My wife and I went to see Avatar the week that it came out, and we both enjoyed it tremendously. It was big and beautiful and exciting and fun. And if the plot was a little predictable, and if the characters were a little flat, there are worse things. I was excited just to see some big space opera happening on a movie screen again. Full of color and aliens and emotions besides scowls.
But as we were walking out of the theater, there was one thing which had caught and held my attention, and it was something specific which was missing from the ending credits.
Avatar, of course, wasn’t adapted from anything. It came out of James Cameron’s head.
(We can argue, of course, that it was adapted from Pocahontas, perhaps, and fair enough, but you get my point).
The reason this interested me is, nearly everything that hits the theaters is adapted from something.
“Based on the comic book series by Alan Moore”, “based on the television series created by Gene Roddenberry”, “based on the series of words-put-in-rows by Stephanie Meyer”… And we can go further afield than that: “based on the newspaper strip by Jim Davis”, “based on the action figure G.I. Joe”, for haven’s sakes.
The only thing we haven’t yet seen adapted are breakfast cereal mascots. Get Michael Bay to produce a Cap’n Crunch movie. Give it a techno soundtrack and you’ve got a summer blockbuster.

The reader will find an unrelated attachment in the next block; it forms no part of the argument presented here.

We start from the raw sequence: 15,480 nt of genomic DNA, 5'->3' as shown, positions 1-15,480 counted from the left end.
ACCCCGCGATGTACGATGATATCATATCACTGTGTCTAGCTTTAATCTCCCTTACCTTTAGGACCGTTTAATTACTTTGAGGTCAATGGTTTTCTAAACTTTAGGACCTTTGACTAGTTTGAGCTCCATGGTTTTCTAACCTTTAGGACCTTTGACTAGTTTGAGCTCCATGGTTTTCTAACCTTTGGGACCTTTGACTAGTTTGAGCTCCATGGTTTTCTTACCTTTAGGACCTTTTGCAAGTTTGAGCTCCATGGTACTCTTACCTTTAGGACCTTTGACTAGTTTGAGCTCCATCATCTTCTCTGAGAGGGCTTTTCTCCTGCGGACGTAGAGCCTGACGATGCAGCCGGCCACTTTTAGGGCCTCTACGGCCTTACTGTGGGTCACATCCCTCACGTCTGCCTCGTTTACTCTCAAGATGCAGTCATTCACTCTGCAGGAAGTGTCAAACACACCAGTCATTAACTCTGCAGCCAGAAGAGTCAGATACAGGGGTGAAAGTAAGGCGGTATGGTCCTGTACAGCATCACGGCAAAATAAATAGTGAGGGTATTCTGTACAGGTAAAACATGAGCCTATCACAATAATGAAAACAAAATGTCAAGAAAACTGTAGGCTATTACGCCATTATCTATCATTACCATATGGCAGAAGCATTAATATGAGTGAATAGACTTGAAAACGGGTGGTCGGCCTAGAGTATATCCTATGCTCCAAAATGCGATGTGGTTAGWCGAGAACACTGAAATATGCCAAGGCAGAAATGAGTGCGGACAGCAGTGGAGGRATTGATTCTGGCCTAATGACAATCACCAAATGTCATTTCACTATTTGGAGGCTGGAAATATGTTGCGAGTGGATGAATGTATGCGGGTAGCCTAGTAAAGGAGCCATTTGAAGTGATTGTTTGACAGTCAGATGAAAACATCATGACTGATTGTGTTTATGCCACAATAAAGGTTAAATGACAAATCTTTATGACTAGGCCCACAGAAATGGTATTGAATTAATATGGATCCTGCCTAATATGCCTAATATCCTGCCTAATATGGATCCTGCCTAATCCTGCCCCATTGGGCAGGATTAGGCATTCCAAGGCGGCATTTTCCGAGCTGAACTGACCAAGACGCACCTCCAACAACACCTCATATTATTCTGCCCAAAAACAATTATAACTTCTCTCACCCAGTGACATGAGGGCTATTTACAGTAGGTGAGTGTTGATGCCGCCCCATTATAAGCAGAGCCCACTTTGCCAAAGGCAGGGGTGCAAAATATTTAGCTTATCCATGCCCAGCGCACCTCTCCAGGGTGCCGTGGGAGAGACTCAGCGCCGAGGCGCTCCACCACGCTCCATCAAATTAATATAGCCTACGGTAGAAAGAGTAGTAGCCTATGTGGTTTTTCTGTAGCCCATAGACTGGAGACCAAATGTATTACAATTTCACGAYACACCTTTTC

We know that the vast majority of things Hollywood produces are adaptations, because people comment on it fairly regularly, both on the street and in interviews. “Hollywood just rehashes everything, they’ve run out of original ideas,” is neck-in-neck with the other common grumble, “MTV doesn’t play any damn music videos now.”
Adaptations are such a fact of life, something like Avatar – or, another sterling example, any of the perfect pieces of cinematic artwork created by Pixar – catches our attention for sheer fact that it isn’t based off anything at all.
So with that in mind, let’s examine adaptations a little further.
So why are all the major Hollywood films based on something? Why are so few of them original works? Even though clearly, when you look at films like Avatar or Star Wars, the original works can be huge money-makers? Why does it seem like Hollywood’s run out of original ideas and is just content to cannibalize the rest of the artistic world? You probably don’t need me to explain this to you, but I’ll spell it out anyway, for the sake of completion if nothing else.